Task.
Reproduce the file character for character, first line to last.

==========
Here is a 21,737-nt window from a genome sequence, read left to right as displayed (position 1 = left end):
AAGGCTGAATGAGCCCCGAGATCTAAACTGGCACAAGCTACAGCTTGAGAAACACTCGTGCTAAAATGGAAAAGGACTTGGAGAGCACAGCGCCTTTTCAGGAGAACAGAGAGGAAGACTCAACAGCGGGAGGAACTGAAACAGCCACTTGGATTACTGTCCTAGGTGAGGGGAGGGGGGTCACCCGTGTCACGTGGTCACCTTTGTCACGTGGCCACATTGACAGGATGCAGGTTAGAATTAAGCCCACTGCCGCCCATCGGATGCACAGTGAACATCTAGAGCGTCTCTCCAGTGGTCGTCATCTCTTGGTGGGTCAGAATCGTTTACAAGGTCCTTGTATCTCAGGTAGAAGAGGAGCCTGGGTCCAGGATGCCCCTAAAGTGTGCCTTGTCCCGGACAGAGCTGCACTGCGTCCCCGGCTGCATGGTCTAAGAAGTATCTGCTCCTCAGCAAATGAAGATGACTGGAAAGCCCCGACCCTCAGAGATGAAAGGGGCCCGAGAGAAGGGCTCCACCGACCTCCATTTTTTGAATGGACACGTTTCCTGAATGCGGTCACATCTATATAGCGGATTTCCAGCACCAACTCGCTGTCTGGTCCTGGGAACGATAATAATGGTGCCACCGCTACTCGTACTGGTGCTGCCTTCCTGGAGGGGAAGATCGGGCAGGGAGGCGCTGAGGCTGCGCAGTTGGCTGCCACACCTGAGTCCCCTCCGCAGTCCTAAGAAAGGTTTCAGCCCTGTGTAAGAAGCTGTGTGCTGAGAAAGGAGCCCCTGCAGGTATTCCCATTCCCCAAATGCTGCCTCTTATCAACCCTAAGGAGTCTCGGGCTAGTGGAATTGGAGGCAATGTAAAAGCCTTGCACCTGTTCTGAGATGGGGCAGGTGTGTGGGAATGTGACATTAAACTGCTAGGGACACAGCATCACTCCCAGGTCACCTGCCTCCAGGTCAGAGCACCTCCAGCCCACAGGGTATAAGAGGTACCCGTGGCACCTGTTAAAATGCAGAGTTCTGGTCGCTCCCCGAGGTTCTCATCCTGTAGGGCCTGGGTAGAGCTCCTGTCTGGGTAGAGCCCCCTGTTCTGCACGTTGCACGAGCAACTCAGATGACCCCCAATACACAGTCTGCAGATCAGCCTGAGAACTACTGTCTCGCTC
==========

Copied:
Here is a 21,737-nt window from a genome sequence, read left to right as displayed (position 1 = left end):
AAGGCTGAATGAGCCCCGAGATCTAAACTGGCACAAGCTACAGCTTGAGAAACACTCGTGCTAAAATGGAAAAGGACTTGGAGAGCACAGCGCCTTTTCAGGAGAACAGAGAGGAAGACTCAACAGCGGGAGGAACTGAAACAGCCACTTGGATTACTGTCCTAGGTGAGGGGAGGGGGGTCACCCGTGTCACGTGGTCACCTTTGTCACGTGGCCACATTGACAGGATGCAGGTTAGAATTAAGCCCACTGCCGCCCATCGGATGCACAGTGAACATCTAGAGCGTCTCTCCAGTGGTCGTCATCTCTTGGTGGGTCAGAATCGTTTACAAGGTCCTTGTATCTCAGGTAGAAGAGGAGCCTGGGTCCAGGATGCCCCTAAAGTGTGCCTTGTCCCGGACAGAGCTGCACTGCGTCCCCGGCTGCATGGTCTAAGAAGTATCTGCTCCTCAGCAAATGAAGATGACTGGAAAGCCCCGACCCTCAGAGATGAAAGGGGCCCGAGAGAAGGGCTCCACCGACCTCCATTTTTTGAATGGACACGTTTCCTGAATGCGGTCACATCTATATAGCGGATTTCCAGCACCAACTCGCTGTCTGGTCCTGGGAACGATAATAATGGTGCCACCGCTACTCGTACTGGTGCTGCCTTCCTGGAGGGGAAGATCGGGCAGGGAGGCGCTGAGGCTGCGCAGTTGGCTGCCACACCTGAGTCCCCTCCGCAGTCCTAAGAAAGGTTTCAGCCCTGTGTAAGAAGCTGTGTGCTGAGAAAGGAGCCCCTGCAGGTATTCCCATTCCCCAAATGCTGCCTCTTATCAACCCTAAGGAGTCTCGGGCTAGTGGAATTGGAGGCAATGTAAAAGCCTTGCACCTGTTCTGAGATGGGGCAGGTGTGTGGGAATGTGACATTAAACTGCTAGGGACACAGCATCACTCCCAGGTCACCTGCCTCCAGGTCAGAGCACCTCCAGCCCACAGGGTATAAGAGGTACCCGTGGCACCTGTTAAAATGCAGAGTTCTGGTCGCTCCCCGAGGTTCTCATCCTGTAGGGCCTGGGTAGAGCTCCTGTCTGGGTAGAGCCCCCTGTTCTGCACGTTGCACGAGCAACTCAGATGACCCCCAATACACAGTCTGCAGATCAGCCTGAGAACTACTGTCTCGCTC